I don't want my sixth-graders merely to talk about this portion; I want them feel uncomfortable with it. I want them to squirm. Because I think when you get right down to it, we all play the roles of Jacob, Esau, Rebecca, and Isaac at one point or another. And I think that recognizing the complexities we bring to our interactions with others is a key step in learning how to make mature decisions.

So I tell my students about my drama production, and I help them find corresponding characters in the Jacob story and my story. Typically we all agree that there was something at least slightly justified in what my friends (aka Rebecca) did by trying to win me the coveted lead role. The director (God) had made a casting mistake, and the soccer player (Esau) was unable to handle the role she was assigned. The rest of the cast (Isaac) would have been happy to turn a blind eye, so to speak, if I (Jacob) assumed the lead.

Then I ask my students to think about a time when they were in a Jacob-like predicament.  It's not hard for them to do this. Middle-school assignments often involve group work, and the group leader -- who is typically chosen by chance, when the teacher pulls his or her name out of a hat -- often seems unfit for leadership.

I ask my students: Is it best to rally behind a more suitable leader? Does a grade of "A" for the entire group justify deposing the original leader? Or should the members let the chosen leader plod on, even if that means that the whole group must settle for a "C" or worse?

In my situation, the director kept the soccer player in the role, and while the production was pretty terrible, we all got through and moved on. In retrospect, I think the director made the right decision.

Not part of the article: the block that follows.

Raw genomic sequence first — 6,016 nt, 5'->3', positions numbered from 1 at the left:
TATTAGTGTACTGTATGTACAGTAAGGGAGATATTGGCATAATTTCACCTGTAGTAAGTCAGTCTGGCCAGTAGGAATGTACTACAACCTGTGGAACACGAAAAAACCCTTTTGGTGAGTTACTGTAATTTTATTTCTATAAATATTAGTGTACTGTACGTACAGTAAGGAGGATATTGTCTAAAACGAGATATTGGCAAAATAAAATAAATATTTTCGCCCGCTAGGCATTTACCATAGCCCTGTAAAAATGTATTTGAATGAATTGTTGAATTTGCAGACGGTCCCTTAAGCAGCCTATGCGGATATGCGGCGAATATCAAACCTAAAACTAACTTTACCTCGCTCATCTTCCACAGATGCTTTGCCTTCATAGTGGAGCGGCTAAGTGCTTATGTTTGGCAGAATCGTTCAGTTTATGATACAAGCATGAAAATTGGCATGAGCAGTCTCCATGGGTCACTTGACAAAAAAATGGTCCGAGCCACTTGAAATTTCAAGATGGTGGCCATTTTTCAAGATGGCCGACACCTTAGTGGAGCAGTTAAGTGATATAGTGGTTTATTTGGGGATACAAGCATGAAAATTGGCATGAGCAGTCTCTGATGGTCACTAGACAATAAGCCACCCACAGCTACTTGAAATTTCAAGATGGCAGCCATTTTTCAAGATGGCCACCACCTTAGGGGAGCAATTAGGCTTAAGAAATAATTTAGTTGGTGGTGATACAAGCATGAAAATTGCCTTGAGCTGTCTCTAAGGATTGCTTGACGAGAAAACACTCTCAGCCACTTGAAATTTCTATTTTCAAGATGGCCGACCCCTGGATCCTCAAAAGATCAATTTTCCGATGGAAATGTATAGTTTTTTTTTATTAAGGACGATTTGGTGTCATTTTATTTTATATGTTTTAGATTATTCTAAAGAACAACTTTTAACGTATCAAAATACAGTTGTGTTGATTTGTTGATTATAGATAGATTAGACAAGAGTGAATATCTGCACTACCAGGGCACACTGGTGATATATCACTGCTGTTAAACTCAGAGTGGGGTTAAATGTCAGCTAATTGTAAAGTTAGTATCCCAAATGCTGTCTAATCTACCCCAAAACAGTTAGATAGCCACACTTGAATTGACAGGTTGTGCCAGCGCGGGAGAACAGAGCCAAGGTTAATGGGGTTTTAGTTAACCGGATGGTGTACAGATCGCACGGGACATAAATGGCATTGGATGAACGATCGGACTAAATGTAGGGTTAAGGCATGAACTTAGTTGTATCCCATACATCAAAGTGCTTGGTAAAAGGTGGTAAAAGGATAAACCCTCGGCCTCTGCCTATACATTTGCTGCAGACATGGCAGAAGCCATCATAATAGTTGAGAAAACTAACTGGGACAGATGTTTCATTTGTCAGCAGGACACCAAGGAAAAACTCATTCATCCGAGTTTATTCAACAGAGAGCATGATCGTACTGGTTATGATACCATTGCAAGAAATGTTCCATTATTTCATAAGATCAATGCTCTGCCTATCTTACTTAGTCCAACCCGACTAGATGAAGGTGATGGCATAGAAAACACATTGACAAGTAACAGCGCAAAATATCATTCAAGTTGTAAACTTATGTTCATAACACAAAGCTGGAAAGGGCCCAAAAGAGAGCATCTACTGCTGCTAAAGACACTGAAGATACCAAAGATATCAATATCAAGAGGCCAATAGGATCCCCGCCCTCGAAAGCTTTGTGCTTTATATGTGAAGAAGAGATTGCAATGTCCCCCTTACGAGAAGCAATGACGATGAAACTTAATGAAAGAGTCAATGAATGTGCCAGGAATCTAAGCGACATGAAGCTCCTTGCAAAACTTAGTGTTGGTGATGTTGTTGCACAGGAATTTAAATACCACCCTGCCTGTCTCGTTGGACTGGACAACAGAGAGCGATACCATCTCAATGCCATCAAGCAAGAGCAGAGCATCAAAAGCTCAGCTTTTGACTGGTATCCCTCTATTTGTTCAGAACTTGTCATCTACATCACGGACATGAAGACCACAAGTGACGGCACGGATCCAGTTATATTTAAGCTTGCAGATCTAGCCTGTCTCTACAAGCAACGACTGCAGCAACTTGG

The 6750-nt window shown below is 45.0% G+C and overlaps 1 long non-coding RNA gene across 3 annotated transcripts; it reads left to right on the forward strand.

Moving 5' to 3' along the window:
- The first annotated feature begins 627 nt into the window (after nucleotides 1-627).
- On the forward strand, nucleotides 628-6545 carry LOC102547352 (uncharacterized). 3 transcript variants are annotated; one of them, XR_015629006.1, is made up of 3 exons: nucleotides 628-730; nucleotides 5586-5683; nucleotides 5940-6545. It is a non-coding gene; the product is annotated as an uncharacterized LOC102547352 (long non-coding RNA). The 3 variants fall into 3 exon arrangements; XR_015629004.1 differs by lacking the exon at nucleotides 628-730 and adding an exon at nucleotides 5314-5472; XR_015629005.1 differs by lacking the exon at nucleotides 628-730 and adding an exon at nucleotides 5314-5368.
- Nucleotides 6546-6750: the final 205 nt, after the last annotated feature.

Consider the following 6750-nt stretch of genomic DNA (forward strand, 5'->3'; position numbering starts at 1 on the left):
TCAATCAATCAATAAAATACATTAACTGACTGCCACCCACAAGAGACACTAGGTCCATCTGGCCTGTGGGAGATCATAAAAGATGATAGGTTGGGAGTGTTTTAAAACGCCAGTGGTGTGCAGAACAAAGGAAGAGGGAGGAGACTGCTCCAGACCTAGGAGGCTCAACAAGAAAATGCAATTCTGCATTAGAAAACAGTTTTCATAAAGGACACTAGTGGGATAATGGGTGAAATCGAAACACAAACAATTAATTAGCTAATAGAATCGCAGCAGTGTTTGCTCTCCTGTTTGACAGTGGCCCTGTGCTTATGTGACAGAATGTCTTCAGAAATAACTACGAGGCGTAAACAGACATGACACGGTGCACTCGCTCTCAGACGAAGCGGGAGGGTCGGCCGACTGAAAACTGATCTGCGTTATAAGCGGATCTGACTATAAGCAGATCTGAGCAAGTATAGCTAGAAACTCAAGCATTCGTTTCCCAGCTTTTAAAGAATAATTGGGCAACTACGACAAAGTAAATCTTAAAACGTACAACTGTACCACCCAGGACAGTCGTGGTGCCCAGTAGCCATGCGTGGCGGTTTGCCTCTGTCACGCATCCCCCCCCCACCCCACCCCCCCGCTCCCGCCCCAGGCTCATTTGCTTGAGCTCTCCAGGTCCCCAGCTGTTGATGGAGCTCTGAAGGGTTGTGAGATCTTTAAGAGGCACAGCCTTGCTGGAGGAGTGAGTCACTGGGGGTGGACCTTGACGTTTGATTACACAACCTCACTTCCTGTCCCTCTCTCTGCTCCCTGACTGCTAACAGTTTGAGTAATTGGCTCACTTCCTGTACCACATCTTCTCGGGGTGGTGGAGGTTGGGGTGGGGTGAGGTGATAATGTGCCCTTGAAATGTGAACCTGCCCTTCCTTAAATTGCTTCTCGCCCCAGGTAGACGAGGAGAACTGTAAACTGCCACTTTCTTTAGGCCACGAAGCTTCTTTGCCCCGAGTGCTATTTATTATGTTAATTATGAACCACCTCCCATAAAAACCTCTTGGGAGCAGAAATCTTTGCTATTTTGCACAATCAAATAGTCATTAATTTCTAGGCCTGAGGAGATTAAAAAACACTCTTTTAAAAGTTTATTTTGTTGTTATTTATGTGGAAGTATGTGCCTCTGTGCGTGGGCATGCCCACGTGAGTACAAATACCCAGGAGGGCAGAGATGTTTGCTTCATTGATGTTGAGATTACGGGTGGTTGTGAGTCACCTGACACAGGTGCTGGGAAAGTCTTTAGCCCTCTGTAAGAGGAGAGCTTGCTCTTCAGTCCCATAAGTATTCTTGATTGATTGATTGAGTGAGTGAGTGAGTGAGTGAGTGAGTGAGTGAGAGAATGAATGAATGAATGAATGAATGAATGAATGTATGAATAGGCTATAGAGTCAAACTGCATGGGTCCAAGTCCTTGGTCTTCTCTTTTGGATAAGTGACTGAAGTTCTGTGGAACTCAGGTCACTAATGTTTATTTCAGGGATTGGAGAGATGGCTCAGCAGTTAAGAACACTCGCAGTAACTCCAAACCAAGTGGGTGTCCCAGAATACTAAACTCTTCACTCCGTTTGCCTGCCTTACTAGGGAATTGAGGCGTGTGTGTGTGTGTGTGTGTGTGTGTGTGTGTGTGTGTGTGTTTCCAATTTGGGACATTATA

But what if there had been an admissions officer from Juilliard in the audience, and what if one of the other leads had been up for a full scholarship, and what if the soccer player's performance had ruined the show to such an extent that the other lead lost out on the scholarship? Would the director's decision still have looked good if this had been the result?

So I lead my sixth-graders through this and other scenarios that involve difficult moral judgments and uncomfortable positions. 

I know I've gotten through to them when I see them squirm.

Friday, November 5, 2010

Chayei Sarah: Love at First Sight

I like to teach Chayei Sarah by asking my students to think about two people in their family who are happily married. How, I ask, did those people meet?

Over the years, I've heard some wonderful stories. For example, one time  a student told me that his grandparents met on a beach, when his grandfather walked up to his grandmother and said, "That is an ugly bathing suit!"

But my favorite story came from a boy whose parents -- I'll call them Jackie and Seth -- met while they were traveling through Europe on a post-college jaunt. Jackie was with some girlfriends and Seth with some guys, when their paths crossed in southern Italy. Although they didn't have a lot of time together, Jackie and Seth saw something in one other that they didn't want to lose, so they exchanged phone number for when they got back to the States.